Mathematics, computer and information sciences 1,975 1,260 720
Architecture, engineering, and related technologies 11,010 9,965 1,045
Agriculture, natural resources and conservation 1,190 780 415
Health and related fieldsNational Household Survey data footnote 78 8,315 1,775 6,545
Personal, protective and transportation services 2,460 1,200 1,260
Other fields of studyNational Household Survey data footnote 79 0 0 0
Total population aged 15 years and over by location of study compared with province or territory of residenceNational Household Survey data footnote 80 91,585 43,590 47,995
No postsecondary certificate, diploma or degree 30,590 14,265 16,320
With postsecondary certificate, diploma or degree 60,995 29,320 31,675
Location of study inside Canada 43,640 20,930 22,710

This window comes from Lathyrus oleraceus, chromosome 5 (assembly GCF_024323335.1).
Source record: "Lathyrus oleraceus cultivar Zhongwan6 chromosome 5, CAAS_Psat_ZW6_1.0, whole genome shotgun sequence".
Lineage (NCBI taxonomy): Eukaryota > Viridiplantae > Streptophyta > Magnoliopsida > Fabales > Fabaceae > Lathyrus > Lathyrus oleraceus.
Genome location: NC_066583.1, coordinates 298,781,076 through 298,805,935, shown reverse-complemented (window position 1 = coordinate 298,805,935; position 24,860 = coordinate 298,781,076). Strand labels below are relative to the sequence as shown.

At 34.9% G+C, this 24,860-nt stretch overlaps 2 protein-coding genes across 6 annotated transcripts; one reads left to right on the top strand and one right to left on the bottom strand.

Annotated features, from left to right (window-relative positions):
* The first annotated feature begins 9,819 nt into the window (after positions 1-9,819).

Same as province or territory of residence 34,260 16,265 17,995
Another province or territory 9,380 4,665 4,715
Location of study outside Canada 17,355 8,390 8,965
Language used most often at work
Total population aged 15 years and over by language used most often at workNational Household Survey data footnote 81 67,775 34,105 33,670
Single responses 67,190 33,840 33,350
English 65,955 33,310 32,645
French 265 85 180
Non-official languages 975 450 525
Chinese, n.o.s. 125 55 75
Cantonese 70 25 45
Panjabi (Punjabi) 0 0 0
Mandarin 140 45 100
Spanish 50 30 15
Korean 205 125 85
German 0 0 0
Cree languagesNational Household Survey data footnote 82 0 0 0
Portuguese 0 0 0
Inuktitut 0 0 0
Other languages 365 165 200
Multiple responses 585 265 320
English and French 85 30 55
English and non-official language 490 235 260
French and non-official language 0 0 0
English, French and non-official language 0 0 0
Total population aged 15 years and over by language used most often at workNational Household Survey data footnote 81 67,775 34,110 33,670